A new report produced by the Natural Resources Defense Council (NRDC) and Climate Finance Advisors describes four models by which the development and implementation of efficient HVAC&R cooling systems could be financed. 

The report, supported by the Kigali Cooling Efficiency Program (K-CEP), comes at a time of considerable interest in efficient cooling as part of a strategy to reduce greenhouse gas emissions that includes the phase-down of high GWP refrigerants.

For example, K-CEP is a philanthropic collaborative that works with the Kigali Amendment to the Montreal Protocol to help developing countries transition to energy-efficient, climate-friendly, and affordable cooling solutions.

Another initiative, Global Cooling Prize, will award US $1 million for the development of residential cooling technology that has a climate impact at least five times lower than current standard room air conditioning units. Also, the World Bank launched an initiative this year to accelerate the uptake of sustainable cooling solutions.

The NRDC/Climate Finance Advisors report – called “Discussion Paper: Architecture & Financing Models for Efficient Cooling Alongside the Montreal Protocol,”  recognizes “the proven institutional machinery of the Montreal Protocol” that is working to phase down HFCs via the Kigali Amendment. However, cooling  efficiency, it notes, “has no equivalent international institution or fund dedicated to it; it is but one of many issues on the agendas of the multilateral climate funds.”

Support for cooling efficiency has therefore been provided mostly in an “ad hoc, uncoordinated manner, failing in particular to capitalize on the Montreal Protocol’s work phasing out ozone depleting substances (ODSs) from appliances whose energy use is significant,” the report said.

The report reviews the initiatives of the Montreal Protocol and climate finance communities that offer precedents for a cooperative cooling efficiency program. It then describes four generic arrangements, or models, for collaboration among institutions.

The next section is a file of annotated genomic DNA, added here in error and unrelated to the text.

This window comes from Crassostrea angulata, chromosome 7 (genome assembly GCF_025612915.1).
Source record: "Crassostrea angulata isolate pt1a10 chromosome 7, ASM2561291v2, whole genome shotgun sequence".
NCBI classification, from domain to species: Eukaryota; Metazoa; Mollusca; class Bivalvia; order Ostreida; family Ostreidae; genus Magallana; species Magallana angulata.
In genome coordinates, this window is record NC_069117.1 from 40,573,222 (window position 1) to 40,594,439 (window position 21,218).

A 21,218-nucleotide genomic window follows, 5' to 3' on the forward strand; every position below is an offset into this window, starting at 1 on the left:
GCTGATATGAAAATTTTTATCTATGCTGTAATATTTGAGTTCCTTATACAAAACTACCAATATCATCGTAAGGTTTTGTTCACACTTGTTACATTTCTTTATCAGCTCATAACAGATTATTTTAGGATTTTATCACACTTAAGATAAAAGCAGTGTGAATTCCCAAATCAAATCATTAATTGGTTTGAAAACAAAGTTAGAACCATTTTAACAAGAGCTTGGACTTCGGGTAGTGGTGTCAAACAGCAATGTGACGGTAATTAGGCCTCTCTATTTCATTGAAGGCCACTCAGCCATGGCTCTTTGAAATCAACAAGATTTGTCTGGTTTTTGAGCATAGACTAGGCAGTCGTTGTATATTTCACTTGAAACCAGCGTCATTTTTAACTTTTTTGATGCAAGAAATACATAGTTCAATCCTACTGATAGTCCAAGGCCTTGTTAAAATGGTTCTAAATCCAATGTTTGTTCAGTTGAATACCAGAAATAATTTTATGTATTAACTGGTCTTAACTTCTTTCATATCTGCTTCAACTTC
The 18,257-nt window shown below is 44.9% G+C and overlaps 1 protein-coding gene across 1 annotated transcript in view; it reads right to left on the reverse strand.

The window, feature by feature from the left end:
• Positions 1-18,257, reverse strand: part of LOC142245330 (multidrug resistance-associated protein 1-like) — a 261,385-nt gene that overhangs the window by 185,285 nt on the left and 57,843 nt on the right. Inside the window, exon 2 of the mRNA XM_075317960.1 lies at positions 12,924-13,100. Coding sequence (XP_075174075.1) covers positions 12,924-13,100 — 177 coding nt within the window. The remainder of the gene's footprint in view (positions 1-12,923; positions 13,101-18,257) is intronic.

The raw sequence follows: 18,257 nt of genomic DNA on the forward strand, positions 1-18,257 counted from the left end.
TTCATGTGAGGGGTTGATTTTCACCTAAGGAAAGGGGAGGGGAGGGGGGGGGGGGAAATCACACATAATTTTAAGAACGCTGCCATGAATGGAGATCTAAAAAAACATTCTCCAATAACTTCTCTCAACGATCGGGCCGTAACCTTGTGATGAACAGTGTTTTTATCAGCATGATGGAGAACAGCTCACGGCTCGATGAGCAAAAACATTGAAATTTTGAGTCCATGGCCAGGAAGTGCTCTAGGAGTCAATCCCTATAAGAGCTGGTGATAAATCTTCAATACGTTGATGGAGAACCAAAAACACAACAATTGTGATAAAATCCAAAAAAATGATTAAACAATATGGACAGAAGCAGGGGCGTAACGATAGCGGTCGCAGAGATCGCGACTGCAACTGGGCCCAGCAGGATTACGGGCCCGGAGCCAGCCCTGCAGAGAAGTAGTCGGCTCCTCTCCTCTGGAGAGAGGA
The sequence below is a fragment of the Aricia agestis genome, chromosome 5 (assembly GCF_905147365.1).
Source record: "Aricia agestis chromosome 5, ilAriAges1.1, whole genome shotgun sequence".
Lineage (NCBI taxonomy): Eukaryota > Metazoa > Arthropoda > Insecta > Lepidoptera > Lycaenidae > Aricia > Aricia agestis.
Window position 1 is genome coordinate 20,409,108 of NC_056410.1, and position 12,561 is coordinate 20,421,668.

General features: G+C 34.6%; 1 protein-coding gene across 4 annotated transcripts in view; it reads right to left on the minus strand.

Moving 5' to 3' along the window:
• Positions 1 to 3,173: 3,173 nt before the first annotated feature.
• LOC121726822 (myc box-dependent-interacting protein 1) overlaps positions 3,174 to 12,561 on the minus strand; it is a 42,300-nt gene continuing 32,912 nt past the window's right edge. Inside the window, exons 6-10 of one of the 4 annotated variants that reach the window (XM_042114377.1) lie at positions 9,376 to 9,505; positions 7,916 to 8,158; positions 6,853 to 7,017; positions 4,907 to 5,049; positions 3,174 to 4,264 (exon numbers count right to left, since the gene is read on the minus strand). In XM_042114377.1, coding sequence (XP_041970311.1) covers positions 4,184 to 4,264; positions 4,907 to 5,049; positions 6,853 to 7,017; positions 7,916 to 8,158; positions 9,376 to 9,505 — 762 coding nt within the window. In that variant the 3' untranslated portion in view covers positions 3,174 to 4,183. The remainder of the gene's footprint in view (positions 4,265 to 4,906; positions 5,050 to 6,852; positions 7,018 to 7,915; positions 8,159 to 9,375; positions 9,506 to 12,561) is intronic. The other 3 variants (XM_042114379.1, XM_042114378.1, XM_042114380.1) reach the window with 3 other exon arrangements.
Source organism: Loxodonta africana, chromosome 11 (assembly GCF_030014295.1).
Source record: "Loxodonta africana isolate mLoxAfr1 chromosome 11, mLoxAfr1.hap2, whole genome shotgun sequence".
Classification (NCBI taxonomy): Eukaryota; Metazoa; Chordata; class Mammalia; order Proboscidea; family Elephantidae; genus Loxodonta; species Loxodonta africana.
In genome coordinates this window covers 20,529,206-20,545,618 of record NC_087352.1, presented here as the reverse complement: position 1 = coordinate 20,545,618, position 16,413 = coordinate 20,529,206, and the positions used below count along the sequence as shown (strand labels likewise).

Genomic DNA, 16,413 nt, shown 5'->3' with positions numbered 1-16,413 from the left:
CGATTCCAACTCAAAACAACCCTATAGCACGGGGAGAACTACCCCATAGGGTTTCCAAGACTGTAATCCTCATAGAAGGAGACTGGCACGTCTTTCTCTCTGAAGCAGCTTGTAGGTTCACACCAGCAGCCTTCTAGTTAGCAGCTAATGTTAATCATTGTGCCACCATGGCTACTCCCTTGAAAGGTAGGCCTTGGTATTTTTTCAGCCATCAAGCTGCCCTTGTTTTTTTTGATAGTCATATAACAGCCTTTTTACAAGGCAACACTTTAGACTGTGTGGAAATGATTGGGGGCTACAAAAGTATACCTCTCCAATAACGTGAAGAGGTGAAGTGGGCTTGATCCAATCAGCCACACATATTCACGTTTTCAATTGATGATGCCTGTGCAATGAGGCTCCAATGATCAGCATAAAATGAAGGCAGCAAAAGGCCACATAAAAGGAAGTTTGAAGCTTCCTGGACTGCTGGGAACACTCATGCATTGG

• An energy-efficiency “sidecar” to the Multilateral Fund (MLF) for the Implementation of the Montreal Protocol;
  • A dedicated donor facility housed at a multilateral climate fund or development financial institution such as the Green Climate Fund (GCF), Global Environmental Facility (GEF), United National Environment Programme (UNDP) or World Bank;
  • A formal mechanism of inter-institutional coordination between the MLF and other multilateral climate change entities such as the United Nations Framework Convention on Climate Change (UNFCCC), GEF, and/or GCF without funding;
  • An increase in disparate, ad hoc activities (most closely resembling the status quo).

The report described the strengths and weaknesses of each model.

“One or a combination of these models may be deployed to enhance energy efficiency alongside the work of the Montreal Protocol or, to even greater effect, transform multilateral support for cooling efficiency well beyond the interface of cooling efficiency with the Montreal Protocol,” the report said.

The report offers several next steps to “get an efficient cooling program off the ground”: stakeholders should identify “the challenges to be addressed and solutions available”; funding should be allocated to support development of a plan; and pilot programs should be developed to provide “the evidence base for a major cooling efficiency program.”

“One or a combination of these models may be deployed to enhance energy efficiency alongside the work of the Montreal Protocol.”

NRDC/Climate Finance Advisors report 

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